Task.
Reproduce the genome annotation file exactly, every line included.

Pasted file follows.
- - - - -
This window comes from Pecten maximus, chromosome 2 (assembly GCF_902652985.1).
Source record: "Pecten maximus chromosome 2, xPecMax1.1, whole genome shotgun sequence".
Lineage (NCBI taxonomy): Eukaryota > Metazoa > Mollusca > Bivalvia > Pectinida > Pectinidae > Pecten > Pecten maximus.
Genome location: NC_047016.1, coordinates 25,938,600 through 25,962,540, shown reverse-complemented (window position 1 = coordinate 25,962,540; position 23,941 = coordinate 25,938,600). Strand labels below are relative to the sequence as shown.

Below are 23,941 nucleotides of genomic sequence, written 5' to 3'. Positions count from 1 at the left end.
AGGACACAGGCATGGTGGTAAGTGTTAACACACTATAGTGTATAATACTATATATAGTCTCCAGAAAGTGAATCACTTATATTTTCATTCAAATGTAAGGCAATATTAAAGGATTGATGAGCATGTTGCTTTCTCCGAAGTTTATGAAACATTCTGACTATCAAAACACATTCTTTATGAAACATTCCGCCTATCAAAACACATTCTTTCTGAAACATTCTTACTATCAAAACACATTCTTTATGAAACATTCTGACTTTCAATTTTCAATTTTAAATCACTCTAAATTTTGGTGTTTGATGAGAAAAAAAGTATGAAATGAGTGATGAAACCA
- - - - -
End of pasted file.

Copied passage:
This window comes from Pecten maximus, chromosome 2 (assembly GCF_902652985.1).
Source record: "Pecten maximus chromosome 2, xPecMax1.1, whole genome shotgun sequence".
Lineage (NCBI taxonomy): Eukaryota > Metazoa > Mollusca > Bivalvia > Pectinida > Pectinidae > Pecten > Pecten maximus.
Genome location: NC_047016.1, coordinates 25,938,600 through 25,962,540, shown reverse-complemented (window position 1 = coordinate 25,962,540; position 23,941 = coordinate 25,938,600). Strand labels below are relative to the sequence as shown.

Below are 23,941 nucleotides of genomic sequence, written 5' to 3'. Positions count from 1 at the left end.
AGGACACAGGCATGGTGGTAAGTGTTAACACACTATAGTGTATAATACTATATATAGTCTCCAGAAAGTGAATCACTTATATTTTCATTCAAATGTAAGGCAATATTAAAGGATTGATGAGCATGTTGCTTTCTCCGAAGTTTATGAAACATTCTGACTATCAAAACACATTCTTTATGAAACATTCCGCCTATCAAAACACATTCTTTCTGAAACATTCTTACTATCAAAACACATTCTTTATGAAACATTCTGACTTTCAATTTTCAATTTTAAATCACTCTAAATTTTGGTGTTTGATGAGAAAAAAAGTATGAAATGAGTGATGAAACCA